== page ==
Cyclists roll into Vicksburg as part of 4,000-mile journey
The Texas 4000 cyclists create a prayer circle before they leave The Church of the Holy Trinity Saturday morning after spending the night here on their 70-day journey.
Cancer impacts most everyone across the country and a group of college students are spreading the word of awareness and prevention through a nationwide tour.
The Texas 4000 rolled into Vicksburg Friday night for a quick shower at the local YMCA and dinner at The Church of the Holy Trinity before setting off again Saturday morning for their next destination along their 4,000-mile journey.
This is the 13th year a group of students from the University of Texas at Austin have embarked on this 70-day journey from Austin, Texas to Anchorage, Alaska.
“We left Austin on June 3 and we’re expected to arrive in Anchorage, Alaska on Aug. 12,” cyclist Patrick Golden said, adding each rider only takes the journey once.
This year 67 cyclists total are participating in the ride that is split into three separate routes: Sierras, through the Southwest turning north through the west coast; Rockies, north through the Rocky Mountains; and Ozarks, starting east through the South and then north through the Midwest. The groups unite in Canada for the final 10 days to Anchorage.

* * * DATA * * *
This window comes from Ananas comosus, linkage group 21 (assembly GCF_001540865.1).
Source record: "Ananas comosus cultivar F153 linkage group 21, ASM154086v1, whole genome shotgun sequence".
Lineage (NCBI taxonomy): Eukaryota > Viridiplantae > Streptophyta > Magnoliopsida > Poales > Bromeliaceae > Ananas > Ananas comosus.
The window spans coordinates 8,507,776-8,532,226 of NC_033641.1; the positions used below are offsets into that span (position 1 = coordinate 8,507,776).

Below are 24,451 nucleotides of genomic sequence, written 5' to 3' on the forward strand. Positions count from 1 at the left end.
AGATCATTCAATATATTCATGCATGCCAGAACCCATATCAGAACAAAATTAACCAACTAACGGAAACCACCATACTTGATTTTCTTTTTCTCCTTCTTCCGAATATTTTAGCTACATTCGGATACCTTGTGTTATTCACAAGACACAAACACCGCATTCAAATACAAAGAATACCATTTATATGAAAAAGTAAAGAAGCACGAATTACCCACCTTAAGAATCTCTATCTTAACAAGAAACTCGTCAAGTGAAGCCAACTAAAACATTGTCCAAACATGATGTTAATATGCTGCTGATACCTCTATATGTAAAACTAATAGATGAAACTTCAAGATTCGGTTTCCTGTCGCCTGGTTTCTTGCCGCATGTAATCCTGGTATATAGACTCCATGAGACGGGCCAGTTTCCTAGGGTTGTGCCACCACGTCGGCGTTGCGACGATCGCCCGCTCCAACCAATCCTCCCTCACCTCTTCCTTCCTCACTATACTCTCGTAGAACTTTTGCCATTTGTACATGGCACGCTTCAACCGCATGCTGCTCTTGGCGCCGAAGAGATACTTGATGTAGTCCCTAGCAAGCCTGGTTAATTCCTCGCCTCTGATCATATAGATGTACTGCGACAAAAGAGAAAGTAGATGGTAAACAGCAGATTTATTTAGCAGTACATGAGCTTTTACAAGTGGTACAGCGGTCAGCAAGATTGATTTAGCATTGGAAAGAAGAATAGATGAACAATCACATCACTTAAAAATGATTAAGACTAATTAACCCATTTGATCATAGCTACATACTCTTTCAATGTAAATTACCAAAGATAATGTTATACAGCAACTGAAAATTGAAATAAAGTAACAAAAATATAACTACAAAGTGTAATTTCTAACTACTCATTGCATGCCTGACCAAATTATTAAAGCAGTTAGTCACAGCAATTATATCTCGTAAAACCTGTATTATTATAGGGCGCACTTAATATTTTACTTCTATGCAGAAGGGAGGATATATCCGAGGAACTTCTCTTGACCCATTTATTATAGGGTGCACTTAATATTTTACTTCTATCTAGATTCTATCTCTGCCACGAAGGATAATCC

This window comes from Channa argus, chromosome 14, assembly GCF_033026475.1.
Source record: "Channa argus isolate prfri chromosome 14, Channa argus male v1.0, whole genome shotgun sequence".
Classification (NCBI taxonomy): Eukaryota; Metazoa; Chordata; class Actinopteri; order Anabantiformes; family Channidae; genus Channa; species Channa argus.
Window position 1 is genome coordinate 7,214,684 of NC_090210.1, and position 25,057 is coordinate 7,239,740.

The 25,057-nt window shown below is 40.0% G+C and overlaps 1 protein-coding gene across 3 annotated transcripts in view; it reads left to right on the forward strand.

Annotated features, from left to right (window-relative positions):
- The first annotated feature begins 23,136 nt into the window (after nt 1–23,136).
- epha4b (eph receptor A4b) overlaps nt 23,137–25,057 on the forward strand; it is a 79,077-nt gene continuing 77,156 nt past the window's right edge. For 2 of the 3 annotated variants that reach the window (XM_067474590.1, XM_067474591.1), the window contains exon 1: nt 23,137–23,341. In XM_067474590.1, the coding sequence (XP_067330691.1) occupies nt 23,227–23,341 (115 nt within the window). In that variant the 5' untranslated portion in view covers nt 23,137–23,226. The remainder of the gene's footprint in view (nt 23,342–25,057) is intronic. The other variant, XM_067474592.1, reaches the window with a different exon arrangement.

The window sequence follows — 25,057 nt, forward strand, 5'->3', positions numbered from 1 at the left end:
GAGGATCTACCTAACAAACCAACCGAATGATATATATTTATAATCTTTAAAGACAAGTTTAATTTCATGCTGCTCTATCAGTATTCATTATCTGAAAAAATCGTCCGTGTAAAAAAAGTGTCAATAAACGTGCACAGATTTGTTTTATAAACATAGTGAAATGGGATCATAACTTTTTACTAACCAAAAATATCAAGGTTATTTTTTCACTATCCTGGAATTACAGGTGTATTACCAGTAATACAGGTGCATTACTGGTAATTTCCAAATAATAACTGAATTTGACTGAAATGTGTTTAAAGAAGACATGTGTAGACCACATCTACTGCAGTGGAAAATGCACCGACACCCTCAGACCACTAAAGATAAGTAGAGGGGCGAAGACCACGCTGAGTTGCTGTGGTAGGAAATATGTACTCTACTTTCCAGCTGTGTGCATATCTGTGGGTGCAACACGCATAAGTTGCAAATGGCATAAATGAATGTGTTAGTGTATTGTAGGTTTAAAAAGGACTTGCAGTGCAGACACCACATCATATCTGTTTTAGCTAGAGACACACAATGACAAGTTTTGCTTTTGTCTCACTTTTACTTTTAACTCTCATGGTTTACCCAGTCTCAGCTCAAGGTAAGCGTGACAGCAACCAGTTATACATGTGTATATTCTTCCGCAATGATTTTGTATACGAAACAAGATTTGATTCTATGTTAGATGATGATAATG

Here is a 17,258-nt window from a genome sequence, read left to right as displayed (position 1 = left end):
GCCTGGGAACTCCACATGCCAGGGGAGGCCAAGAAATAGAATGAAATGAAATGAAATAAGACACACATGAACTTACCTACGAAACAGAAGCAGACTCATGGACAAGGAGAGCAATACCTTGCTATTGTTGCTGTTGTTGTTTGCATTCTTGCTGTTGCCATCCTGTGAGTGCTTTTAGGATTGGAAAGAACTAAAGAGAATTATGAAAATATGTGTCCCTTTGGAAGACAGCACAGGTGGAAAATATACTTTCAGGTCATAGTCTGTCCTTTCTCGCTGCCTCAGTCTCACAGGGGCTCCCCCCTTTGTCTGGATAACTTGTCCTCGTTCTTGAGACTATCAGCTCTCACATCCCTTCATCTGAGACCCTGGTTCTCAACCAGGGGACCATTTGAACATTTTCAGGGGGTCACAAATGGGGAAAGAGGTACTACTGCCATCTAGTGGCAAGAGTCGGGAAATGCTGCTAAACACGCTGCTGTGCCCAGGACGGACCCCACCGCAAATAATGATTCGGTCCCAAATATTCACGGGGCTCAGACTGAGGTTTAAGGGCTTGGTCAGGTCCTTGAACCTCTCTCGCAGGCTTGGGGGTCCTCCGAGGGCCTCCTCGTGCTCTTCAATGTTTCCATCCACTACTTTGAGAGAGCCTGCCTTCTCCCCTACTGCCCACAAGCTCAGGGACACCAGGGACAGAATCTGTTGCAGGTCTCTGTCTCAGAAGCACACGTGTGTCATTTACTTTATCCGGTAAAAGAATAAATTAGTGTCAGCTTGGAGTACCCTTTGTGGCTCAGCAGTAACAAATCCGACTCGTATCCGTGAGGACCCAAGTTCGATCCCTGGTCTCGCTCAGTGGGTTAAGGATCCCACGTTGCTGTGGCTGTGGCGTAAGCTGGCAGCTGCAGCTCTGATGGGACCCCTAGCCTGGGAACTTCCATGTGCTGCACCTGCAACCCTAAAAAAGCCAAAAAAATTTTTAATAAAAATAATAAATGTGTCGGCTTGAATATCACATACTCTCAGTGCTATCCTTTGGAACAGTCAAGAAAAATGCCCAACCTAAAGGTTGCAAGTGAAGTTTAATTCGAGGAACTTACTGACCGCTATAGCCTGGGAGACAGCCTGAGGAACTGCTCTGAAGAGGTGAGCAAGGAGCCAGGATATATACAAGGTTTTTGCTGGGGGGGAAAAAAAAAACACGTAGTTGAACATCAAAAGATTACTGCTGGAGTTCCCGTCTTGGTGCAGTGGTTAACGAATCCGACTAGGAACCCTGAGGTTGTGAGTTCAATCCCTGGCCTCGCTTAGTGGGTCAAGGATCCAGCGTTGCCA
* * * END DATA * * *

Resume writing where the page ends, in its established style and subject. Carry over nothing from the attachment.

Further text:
About 22 riders on the Ozark route arrived in Vicksburg this weekend on the 14th day of their excursion.
“They’re really smart interesting young people,” Holy Trinity member Bill Longfellow said.
The Ozark group made its first stop in Vicksburg last year with help from Longfellow, whose daughter in New Orleans helped facilitate the connection.
“The man in charge this year spoke to people from last year, and they told him this was the best stop of the whole trip,” Longfellow said.
Local cyclists like Joe and Mindy Giambrone also helped assist the group with food and rode with them Saturday morning for a few miles into the Delta.
“It’s really an inspiring group of young people,” Mindy Giambrone said of the cyclists who had a prayer circle before they left town.
She was impressed by the group saying they were motivated, inspirational and full of energy.
“We walked away from it with such a good feeling,” she said. “We were really excited they were coming back this year.”
The students’ goal is to raise money for cancer research and to also spread awareness, cancer prevention and early detection education. Along the way the groups stop and present cancer research grants at treatment centers from the money they have raised, which this year has reached $500,000 of their $825,000 goal.
After dinner, the cyclists gave a presentation on why they ride, which included the organization’s three pillars of hope, knowledge and charity.
“Every single person who has undertaken this challenge has reasons why they join the organization,” Golden said. “For instance, I ride because my mother is a breast cancer survivor.”
The ride began in 2003 and has raised over $7 million for cancer research with more than 600 students making the trek.
“It’s a wonderful group of young people and they are really committed to what they’re doing,” the Rev. Beth Palmer of Holy Trinity said.
For more information or to donate, visit texas4000.org.
Written by Alana Norris
See original article here.